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The Thoroughly Contemporary Robertson Davies

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Times Staff Writer

Robertson Davies is a 75-year-old Canadian writer with flowing white hair, beard and mustache, bright blue eyes and a very pink face. His portly bearing reflects the good food and drink he enjoys. He has kept the upper-class English accent he acquired while at Oxford half a century ago, and his diction and syntax have more in common with that time and place than the contemporary scene. His conversation is wide-ranging and his wit sharp, vast, sometimes bawdy and always learned--full of plays on words, literary allusions and very eclectic esoterica. He has what has been called a cult following among his readers, and his persona seems that of an elitist fuddy-duddy who has known comfort and privilege for a very long time.

The man does not look like a “women’s libber.”

And yet it is one of the many ways in which he is modern.

“Christianity has remarkably little to say about women. . . . Women cannot be expected to hold a wholly subordinate position. All this hullabaloo regarding women as priests is just a flea bite in a great struggle about what constitutes life in its fullness, about human balance.” Davies made those remarks while sitting before the fire in the den of the Canadian consul general’s house in Hancock Park where he and his wife of 48 years, Brenda Maddox, had been welcomed to Los Angeles, their first visit, with a luncheon.

Here on a tour for “The Lyre of Orpheus,” third novel of a trilogy that began with “Rebel Angels” and the best-selling “What’s Bred in the Bone,” he has, he said, been “running around like a mad dog since September.” He was spending just one day in Los Angeles and it was raining.

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His writings appear old-fashioned, if not downright medieval, in their esoteric bits from astrology, hagiography, magic, the occult, the marvelous, Christianity, history, intricate and tricky plots, interactions of bizarre and mundane characters. But they are also full of Jungian analysis, myth, the eternal questions and modern dilemmas.

Therefore, his feminism is no contradiction. He has a moral vision and social consciousness that are anything but static. Like his novels, Davies seems to accommodate a lot and it all dwells inside him in a state of lively coexistence. He seems comfortable with paradox. More than anything, perhaps, he is an original.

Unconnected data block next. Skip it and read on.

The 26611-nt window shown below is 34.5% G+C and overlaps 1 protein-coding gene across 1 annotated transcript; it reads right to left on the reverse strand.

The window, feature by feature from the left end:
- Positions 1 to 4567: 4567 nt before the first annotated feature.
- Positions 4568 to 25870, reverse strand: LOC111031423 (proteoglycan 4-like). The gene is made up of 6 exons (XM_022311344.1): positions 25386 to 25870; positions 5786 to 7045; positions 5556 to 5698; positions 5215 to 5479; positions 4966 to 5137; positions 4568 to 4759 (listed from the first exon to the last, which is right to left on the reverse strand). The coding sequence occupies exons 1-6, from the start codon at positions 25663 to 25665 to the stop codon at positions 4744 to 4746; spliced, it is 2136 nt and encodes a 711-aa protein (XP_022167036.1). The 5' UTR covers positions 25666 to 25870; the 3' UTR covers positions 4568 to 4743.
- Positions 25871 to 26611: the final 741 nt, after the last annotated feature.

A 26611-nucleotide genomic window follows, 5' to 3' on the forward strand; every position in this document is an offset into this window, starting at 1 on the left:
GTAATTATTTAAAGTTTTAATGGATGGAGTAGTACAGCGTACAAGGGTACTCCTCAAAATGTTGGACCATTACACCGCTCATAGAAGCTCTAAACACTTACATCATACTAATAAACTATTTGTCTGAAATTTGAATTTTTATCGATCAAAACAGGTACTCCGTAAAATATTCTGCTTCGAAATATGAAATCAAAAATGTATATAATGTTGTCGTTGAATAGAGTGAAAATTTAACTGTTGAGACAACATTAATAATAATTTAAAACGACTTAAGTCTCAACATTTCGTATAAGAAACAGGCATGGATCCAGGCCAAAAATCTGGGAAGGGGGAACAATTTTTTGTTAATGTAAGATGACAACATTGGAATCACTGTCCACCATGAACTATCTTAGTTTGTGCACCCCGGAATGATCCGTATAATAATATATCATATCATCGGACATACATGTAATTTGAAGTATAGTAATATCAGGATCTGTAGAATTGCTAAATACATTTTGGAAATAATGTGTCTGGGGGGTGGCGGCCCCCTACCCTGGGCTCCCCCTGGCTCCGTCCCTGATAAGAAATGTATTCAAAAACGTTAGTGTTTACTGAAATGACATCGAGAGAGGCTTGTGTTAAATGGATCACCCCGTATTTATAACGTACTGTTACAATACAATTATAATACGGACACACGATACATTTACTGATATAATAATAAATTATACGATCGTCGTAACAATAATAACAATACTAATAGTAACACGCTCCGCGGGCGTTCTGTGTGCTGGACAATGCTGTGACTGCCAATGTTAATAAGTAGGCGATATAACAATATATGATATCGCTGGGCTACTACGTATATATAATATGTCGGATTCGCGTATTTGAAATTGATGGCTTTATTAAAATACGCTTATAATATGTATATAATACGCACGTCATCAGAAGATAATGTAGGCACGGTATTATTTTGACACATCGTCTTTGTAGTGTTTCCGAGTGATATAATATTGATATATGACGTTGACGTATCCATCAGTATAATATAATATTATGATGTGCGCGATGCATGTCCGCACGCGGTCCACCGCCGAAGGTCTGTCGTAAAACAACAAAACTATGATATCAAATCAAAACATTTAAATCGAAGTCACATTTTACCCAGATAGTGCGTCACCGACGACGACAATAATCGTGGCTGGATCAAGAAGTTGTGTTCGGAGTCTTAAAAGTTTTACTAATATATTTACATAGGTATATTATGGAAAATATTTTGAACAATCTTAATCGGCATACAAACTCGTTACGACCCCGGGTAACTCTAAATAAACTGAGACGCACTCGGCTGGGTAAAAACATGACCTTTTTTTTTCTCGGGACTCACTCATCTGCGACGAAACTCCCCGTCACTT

This is a man who does not drive a car, has “not much use” for computers and won’t use a word processor, having ascertained it would take him six months to master one and “there’s a lot I can do in six months without doing that.” He deplores the loss of ritual in the Catholic Church and says, of onlookers with Protestant backgrounds like himself, “some of these hippie priests with guitars give us the jumps.” Yet his mind is often on the future, and all that baggage he carries around from the past is what informs his vision of it.

“I have to dip into a notion of Plato’s that human history develops in 2,000-year sections. The 2,000 years of Christian influence seem to be coming to a conclusion. The next is not known, but the hint is there in the area of technology. I think we’re going to experience revelation of the marvelous in the next few hundred years.”

Turning to the Marvelous

As formal religion begins to lose its grip, he has often observed, people turn to the marvelous. At a simplistic level, people turn to popular astrology, teacup readings, card readings, superstition. That is not it, he says. Nor, necessarily, he said, is it the robots and computers of the future, since they are man-created and follow orders. They cannot tell us about anything important, he said.

“I think we’ll be evolving something new, although we won’t utterly desert Christianity. It has given us too much,” he said, adding that compassion was perhaps its greatest contribution. It bears remembering, he said, that at the time of Christ, the city of Rome did not have a single hospital.